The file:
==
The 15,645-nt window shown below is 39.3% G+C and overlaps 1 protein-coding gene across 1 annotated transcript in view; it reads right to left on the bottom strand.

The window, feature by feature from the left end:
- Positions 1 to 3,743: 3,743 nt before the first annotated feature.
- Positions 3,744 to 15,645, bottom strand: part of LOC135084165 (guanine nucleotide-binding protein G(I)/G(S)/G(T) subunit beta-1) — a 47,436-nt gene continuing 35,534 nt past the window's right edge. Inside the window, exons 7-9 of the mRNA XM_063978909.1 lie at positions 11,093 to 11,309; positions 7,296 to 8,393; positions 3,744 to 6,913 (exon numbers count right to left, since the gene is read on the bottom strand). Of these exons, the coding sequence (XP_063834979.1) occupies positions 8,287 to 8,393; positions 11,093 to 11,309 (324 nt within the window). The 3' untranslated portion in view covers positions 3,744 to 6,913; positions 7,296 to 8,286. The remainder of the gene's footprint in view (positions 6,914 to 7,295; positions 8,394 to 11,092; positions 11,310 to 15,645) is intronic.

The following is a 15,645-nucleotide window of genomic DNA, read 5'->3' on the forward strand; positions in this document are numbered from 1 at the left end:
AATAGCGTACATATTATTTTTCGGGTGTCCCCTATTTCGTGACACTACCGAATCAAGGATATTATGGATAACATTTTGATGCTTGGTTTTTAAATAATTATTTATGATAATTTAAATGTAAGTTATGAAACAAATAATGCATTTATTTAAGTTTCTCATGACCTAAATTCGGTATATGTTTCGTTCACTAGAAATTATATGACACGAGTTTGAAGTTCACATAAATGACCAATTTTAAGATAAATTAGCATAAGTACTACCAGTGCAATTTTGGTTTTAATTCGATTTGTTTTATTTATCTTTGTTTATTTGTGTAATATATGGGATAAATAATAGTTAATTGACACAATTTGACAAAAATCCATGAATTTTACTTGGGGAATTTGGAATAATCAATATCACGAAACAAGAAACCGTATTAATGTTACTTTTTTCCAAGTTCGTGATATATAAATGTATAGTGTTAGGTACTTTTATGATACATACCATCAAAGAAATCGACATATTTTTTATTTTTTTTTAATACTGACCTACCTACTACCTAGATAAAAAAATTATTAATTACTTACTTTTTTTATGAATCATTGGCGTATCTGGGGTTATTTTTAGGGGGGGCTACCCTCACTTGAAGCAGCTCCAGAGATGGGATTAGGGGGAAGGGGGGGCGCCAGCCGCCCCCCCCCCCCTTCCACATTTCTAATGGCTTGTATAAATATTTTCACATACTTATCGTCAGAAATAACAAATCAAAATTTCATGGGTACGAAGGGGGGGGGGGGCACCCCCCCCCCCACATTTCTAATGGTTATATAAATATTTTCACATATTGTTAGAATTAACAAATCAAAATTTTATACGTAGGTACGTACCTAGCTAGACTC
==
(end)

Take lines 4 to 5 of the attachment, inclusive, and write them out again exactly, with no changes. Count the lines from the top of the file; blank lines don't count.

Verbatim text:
- Positions 3,744 to 15,645, bottom strand: part of LOC135084165 (guanine nucleotide-binding protein G(I)/G(S)/G(T) subunit beta-1) — a 47,436-nt gene continuing 35,534 nt past the window's right edge. Inside the window, exons 7-9 of the mRNA XM_063978909.1 lie at positions 11,093 to 11,309; positions 7,296 to 8,393; positions 3,744 to 6,913 (exon numbers count right to left, since the gene is read on the bottom strand). Of these exons, the coding sequence (XP_063834979.1) occupies positions 8,287 to 8,393; positions 11,093 to 11,309 (324 nt within the window). The 3' untranslated portion in view covers positions 3,744 to 6,913; positions 7,296 to 8,286. The remainder of the gene's footprint in view (positions 6,914 to 7,295; positions 8,394 to 11,092; positions 11,310 to 15,645) is intronic.

The following is a 15,645-nucleotide window of genomic DNA, read 5'->3' on the forward strand; positions in this document are numbered from 1 at the left end: